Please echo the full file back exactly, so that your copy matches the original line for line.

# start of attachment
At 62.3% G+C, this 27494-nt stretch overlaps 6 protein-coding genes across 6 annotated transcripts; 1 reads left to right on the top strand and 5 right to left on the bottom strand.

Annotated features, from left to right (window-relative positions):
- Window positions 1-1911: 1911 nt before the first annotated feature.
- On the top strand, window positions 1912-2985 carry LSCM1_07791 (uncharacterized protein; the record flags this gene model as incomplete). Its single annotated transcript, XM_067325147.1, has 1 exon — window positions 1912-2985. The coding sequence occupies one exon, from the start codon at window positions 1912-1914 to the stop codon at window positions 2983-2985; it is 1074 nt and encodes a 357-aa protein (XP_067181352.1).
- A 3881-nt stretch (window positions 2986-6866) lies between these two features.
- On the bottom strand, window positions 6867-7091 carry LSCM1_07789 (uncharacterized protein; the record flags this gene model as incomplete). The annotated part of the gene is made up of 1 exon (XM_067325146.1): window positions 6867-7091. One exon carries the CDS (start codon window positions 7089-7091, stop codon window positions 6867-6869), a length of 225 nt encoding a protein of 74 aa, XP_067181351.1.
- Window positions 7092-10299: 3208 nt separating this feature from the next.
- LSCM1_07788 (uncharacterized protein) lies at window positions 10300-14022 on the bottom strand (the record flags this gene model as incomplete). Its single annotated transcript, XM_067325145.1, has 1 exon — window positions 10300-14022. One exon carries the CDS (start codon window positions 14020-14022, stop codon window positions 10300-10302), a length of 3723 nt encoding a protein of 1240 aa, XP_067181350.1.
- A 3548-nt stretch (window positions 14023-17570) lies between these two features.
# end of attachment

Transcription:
At 62.3% G+C, this 27494-nt stretch overlaps 6 protein-coding genes across 6 annotated transcripts; 1 reads left to right on the top strand and 5 right to left on the bottom strand.

Annotated features, from left to right (window-relative positions):
- Window positions 1-1911: 1911 nt before the first annotated feature.
- On the top strand, window positions 1912-2985 carry LSCM1_07791 (uncharacterized protein; the record flags this gene model as incomplete). Its single annotated transcript, XM_067325147.1, has 1 exon — window positions 1912-2985. The coding sequence occupies one exon, from the start codon at window positions 1912-1914 to the stop codon at window positions 2983-2985; it is 1074 nt and encodes a 357-aa protein (XP_067181352.1).
- A 3881-nt stretch (window positions 2986-6866) lies between these two features.
- On the bottom strand, window positions 6867-7091 carry LSCM1_07789 (uncharacterized protein; the record flags this gene model as incomplete). The annotated part of the gene is made up of 1 exon (XM_067325146.1): window positions 6867-7091. One exon carries the CDS (start codon window positions 7089-7091, stop codon window positions 6867-6869), a length of 225 nt encoding a protein of 74 aa, XP_067181351.1.
- Window positions 7092-10299: 3208 nt separating this feature from the next.
- LSCM1_07788 (uncharacterized protein) lies at window positions 10300-14022 on the bottom strand (the record flags this gene model as incomplete). Its single annotated transcript, XM_067325145.1, has 1 exon — window positions 10300-14022. One exon carries the CDS (start codon window positions 14020-14022, stop codon window positions 10300-10302), a length of 3723 nt encoding a protein of 1240 aa, XP_067181350.1.
- A 3548-nt stretch (window positions 14023-17570) lies between these two features.